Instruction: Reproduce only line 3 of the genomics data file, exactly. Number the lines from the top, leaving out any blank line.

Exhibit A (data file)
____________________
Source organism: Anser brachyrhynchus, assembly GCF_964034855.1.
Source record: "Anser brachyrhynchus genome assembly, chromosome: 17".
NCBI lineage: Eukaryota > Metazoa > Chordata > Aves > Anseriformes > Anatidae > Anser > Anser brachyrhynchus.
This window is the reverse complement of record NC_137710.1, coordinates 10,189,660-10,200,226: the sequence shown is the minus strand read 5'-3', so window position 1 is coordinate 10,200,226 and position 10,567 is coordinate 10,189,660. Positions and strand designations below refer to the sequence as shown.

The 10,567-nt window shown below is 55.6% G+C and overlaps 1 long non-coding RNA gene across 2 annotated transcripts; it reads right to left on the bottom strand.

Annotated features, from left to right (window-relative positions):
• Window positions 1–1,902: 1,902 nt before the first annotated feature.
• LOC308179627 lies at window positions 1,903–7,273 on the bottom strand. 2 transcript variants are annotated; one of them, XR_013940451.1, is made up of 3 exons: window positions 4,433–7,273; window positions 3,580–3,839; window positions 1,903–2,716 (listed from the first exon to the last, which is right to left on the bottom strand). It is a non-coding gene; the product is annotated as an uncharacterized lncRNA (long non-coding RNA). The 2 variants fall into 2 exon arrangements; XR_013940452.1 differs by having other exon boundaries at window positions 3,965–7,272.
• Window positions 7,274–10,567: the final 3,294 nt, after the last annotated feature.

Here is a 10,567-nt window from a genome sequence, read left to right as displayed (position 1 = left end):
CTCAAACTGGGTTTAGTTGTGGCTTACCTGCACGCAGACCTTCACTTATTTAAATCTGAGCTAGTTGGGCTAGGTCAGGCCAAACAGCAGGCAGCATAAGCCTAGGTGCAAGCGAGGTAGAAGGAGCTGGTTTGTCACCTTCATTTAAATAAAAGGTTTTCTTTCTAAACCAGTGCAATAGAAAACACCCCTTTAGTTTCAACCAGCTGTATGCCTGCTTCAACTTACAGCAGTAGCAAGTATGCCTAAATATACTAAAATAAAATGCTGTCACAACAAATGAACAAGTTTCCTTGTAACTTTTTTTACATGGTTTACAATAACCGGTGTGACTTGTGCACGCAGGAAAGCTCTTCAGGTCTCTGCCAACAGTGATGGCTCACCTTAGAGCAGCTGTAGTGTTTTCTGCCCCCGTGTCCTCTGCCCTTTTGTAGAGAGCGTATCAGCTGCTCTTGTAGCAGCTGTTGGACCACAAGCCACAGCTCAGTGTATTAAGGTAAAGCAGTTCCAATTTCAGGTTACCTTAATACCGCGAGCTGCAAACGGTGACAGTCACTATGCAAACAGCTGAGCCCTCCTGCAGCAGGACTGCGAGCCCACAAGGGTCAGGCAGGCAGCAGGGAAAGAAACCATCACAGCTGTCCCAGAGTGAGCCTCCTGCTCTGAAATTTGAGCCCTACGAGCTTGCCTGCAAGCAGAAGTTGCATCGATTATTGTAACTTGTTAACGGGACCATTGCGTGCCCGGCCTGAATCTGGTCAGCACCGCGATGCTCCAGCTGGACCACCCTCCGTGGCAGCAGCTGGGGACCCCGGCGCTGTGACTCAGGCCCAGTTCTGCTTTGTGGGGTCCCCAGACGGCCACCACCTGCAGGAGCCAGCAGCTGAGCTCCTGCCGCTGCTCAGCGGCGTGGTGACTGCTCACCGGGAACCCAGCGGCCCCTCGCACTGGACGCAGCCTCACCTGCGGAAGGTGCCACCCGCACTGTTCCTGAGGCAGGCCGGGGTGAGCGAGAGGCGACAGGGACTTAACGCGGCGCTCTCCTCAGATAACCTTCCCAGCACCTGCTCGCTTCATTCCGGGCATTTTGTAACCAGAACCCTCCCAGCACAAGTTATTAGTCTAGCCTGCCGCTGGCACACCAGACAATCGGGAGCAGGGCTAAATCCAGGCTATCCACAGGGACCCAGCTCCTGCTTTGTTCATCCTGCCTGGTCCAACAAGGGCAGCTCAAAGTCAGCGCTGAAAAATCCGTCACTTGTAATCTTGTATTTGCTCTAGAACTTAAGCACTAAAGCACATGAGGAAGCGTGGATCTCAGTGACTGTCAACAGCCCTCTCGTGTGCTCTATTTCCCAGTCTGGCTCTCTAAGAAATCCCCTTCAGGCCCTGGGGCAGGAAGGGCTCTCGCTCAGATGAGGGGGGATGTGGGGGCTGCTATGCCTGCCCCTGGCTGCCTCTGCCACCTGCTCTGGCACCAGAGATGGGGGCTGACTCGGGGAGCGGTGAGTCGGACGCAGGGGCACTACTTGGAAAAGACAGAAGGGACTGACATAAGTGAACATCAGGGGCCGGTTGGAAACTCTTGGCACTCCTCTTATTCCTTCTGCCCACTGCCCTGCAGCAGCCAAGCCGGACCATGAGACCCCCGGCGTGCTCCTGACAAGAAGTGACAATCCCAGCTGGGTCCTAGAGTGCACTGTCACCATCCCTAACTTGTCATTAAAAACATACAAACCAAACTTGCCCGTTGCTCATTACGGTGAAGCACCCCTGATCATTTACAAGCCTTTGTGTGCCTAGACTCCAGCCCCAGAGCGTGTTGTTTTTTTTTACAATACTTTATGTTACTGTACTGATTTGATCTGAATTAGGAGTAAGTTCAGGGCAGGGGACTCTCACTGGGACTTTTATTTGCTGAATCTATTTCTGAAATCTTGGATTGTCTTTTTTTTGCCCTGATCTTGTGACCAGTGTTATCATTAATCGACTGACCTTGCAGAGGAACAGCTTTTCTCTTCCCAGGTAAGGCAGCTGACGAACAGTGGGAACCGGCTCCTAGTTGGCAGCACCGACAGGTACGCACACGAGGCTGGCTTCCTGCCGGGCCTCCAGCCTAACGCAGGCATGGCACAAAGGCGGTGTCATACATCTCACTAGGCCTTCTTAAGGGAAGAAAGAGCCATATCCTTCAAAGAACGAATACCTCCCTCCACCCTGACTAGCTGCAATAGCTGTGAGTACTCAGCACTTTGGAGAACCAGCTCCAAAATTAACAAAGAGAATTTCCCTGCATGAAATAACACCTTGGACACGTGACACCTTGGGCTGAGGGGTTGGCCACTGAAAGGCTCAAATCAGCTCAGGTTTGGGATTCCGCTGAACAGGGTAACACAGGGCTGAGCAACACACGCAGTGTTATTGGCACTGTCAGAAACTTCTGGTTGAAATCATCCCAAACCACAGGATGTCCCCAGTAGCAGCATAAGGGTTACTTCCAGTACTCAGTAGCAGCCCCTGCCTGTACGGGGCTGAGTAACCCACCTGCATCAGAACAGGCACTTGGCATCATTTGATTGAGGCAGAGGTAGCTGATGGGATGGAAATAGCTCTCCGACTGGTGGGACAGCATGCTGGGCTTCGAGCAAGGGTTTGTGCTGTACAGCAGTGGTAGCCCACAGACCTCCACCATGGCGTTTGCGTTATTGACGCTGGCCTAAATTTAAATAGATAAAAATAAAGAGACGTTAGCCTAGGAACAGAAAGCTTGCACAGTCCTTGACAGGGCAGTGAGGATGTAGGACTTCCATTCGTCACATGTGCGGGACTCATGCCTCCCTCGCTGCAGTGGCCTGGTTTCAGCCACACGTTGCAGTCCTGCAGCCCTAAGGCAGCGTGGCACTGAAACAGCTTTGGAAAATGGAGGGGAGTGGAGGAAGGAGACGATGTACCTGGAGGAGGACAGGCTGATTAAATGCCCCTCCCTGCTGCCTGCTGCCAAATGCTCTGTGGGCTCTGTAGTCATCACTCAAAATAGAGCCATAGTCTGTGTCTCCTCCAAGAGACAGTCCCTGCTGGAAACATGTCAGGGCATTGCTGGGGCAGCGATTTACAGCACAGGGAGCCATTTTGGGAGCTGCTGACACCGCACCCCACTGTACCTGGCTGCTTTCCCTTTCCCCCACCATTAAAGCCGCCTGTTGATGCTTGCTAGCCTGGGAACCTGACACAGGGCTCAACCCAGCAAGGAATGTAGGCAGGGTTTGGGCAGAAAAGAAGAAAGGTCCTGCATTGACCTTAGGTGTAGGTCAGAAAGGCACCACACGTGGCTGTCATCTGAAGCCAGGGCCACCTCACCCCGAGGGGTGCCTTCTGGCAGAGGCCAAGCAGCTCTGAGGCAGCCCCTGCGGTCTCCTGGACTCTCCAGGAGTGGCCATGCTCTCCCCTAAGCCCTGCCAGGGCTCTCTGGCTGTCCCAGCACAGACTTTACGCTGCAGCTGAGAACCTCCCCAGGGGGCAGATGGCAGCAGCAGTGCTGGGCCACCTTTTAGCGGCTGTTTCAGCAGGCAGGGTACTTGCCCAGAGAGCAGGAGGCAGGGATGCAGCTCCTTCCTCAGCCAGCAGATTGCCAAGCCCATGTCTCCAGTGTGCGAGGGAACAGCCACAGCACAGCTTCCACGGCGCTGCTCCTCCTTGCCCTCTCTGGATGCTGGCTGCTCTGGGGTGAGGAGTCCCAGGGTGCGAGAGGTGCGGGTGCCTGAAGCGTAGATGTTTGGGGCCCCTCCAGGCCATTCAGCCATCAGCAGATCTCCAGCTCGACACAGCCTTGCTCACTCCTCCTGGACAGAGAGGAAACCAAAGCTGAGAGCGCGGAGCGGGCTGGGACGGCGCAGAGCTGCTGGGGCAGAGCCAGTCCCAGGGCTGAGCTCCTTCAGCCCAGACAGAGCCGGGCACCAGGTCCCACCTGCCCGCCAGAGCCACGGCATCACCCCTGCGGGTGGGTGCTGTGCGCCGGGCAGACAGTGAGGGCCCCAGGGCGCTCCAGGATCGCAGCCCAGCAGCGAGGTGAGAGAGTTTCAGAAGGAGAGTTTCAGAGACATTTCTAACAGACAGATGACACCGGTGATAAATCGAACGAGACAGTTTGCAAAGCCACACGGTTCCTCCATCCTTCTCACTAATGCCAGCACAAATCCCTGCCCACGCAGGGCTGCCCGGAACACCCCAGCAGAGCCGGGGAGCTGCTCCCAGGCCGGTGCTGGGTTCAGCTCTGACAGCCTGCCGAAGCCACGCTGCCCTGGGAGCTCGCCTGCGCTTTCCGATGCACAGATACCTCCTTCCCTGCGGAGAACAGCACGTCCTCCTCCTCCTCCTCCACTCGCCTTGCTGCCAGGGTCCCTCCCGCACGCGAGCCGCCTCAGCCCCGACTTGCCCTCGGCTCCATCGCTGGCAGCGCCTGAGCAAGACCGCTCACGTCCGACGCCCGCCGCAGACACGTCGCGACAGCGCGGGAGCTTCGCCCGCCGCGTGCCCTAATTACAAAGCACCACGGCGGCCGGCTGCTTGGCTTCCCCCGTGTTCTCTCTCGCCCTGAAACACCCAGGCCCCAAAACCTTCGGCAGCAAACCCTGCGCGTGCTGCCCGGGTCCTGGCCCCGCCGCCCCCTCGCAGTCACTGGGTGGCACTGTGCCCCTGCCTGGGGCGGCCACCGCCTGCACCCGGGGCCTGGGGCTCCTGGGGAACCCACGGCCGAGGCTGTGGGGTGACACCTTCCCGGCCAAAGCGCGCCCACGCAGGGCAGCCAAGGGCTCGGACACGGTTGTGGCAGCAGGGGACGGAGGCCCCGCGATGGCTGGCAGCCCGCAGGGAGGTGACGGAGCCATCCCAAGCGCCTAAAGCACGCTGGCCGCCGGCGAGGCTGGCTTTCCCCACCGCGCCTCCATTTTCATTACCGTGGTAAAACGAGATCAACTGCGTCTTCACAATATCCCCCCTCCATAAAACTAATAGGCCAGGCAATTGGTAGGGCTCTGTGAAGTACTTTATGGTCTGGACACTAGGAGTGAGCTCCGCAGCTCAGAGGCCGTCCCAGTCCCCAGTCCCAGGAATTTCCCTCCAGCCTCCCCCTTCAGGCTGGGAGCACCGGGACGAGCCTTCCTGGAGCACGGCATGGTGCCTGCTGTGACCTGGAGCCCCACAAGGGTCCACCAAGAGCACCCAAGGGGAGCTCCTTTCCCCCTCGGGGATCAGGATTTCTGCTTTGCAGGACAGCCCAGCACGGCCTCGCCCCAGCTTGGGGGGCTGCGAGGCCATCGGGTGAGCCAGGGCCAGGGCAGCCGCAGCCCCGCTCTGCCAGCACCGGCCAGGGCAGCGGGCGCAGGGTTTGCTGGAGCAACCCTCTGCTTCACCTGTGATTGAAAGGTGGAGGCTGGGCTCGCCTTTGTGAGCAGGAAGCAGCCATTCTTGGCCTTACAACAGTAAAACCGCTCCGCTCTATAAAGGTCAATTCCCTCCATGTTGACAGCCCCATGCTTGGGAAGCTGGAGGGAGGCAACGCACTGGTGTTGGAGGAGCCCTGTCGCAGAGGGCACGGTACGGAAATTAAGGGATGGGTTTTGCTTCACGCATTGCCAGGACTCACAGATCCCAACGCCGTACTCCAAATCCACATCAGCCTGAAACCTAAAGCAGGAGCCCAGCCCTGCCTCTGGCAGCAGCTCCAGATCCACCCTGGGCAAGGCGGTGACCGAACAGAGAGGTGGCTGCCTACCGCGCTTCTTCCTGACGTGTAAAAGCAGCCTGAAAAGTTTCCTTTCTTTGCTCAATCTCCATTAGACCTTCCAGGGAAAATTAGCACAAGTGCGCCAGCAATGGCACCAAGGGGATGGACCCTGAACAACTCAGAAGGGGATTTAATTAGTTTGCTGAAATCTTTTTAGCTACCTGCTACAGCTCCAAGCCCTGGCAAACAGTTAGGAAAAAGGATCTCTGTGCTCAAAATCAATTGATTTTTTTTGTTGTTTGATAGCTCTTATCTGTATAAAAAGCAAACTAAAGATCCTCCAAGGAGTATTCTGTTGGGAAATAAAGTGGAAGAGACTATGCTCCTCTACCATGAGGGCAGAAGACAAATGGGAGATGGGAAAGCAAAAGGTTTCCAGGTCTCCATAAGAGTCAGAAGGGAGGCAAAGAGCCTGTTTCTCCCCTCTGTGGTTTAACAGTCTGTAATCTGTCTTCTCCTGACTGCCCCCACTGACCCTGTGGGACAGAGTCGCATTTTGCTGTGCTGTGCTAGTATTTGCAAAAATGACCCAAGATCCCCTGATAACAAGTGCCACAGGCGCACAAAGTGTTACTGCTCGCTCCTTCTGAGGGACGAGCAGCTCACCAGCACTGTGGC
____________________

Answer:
NCBI lineage: Eukaryota > Metazoa > Chordata > Aves > Anseriformes > Anatidae > Anser > Anser brachyrhynchus.